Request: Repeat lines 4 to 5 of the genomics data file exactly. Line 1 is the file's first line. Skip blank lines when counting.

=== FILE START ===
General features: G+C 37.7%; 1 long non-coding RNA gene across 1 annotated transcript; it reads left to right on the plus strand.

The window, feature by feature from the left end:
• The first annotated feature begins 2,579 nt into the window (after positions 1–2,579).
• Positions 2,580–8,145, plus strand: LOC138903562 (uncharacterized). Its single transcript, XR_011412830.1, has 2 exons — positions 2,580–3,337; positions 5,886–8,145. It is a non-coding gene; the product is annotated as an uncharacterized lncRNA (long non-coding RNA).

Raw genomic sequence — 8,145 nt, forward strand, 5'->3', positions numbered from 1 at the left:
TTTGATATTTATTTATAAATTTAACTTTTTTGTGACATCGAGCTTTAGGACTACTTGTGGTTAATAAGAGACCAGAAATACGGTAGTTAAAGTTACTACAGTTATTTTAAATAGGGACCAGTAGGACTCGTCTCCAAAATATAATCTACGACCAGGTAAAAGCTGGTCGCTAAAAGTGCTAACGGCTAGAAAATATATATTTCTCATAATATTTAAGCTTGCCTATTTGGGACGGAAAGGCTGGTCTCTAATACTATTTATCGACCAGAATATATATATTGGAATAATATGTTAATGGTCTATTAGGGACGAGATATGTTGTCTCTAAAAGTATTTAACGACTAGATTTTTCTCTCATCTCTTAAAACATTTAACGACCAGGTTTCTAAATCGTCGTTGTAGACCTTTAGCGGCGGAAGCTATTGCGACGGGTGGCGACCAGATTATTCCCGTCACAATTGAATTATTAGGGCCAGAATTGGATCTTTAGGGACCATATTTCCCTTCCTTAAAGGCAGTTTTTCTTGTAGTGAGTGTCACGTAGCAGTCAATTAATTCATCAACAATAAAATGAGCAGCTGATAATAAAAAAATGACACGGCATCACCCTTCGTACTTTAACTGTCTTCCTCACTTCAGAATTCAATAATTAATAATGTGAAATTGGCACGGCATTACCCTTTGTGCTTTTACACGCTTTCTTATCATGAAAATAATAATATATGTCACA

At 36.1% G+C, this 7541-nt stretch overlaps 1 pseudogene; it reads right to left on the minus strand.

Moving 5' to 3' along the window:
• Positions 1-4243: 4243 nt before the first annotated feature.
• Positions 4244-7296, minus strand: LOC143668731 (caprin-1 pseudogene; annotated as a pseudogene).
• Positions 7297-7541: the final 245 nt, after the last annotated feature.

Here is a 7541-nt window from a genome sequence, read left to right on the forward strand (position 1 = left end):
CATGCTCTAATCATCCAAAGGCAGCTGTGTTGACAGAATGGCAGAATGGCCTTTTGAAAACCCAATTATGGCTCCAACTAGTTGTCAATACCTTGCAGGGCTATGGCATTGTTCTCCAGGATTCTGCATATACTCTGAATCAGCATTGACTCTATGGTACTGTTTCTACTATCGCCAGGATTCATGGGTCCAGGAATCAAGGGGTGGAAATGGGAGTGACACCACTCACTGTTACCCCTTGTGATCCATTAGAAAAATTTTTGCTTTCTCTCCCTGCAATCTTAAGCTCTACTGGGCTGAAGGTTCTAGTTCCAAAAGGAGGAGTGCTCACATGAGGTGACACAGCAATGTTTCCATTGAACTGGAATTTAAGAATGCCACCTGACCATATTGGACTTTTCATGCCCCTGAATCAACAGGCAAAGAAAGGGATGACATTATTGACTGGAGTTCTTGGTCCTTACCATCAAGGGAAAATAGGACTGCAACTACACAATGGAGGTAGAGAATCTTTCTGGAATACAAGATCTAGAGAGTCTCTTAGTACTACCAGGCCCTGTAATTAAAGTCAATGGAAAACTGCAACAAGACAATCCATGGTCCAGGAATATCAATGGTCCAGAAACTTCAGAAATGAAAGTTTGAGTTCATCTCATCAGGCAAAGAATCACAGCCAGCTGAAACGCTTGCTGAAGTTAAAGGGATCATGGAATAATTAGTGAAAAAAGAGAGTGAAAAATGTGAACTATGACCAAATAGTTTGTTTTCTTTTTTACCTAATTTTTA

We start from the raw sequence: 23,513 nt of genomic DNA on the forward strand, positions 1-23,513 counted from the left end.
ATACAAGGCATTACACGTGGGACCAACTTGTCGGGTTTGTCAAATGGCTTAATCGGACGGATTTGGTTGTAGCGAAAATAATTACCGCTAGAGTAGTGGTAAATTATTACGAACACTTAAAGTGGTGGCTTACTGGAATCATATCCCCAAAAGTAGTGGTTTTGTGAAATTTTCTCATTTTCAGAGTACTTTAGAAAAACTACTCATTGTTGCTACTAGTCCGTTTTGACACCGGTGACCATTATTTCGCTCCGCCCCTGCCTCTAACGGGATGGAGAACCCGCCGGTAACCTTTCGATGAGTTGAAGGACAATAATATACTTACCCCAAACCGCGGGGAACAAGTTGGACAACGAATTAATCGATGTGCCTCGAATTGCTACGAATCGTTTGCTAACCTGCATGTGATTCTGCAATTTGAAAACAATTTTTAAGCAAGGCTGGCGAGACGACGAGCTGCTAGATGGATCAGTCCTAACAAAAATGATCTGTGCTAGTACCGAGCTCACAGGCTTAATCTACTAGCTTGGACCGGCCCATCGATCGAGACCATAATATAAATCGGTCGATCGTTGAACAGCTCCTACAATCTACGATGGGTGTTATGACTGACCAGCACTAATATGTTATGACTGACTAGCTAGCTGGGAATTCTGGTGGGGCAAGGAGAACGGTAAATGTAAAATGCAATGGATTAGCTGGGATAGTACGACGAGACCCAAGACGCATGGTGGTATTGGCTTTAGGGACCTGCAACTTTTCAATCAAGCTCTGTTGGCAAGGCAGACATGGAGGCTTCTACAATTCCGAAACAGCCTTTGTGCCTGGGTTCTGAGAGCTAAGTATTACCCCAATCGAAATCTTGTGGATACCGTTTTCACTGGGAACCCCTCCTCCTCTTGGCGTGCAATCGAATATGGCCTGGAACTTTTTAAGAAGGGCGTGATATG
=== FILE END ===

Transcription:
• Positions 2,580–8,145, plus strand: LOC138903562 (uncharacterized). Its single transcript, XR_011412830.1, has 2 exons — positions 2,580–3,337; positions 5,886–8,145. It is a non-coding gene; the product is annotated as an uncharacterized lncRNA (long non-coding RNA).

Raw genomic sequence — 8,145 nt, forward strand, 5'->3', positions numbered from 1 at the left: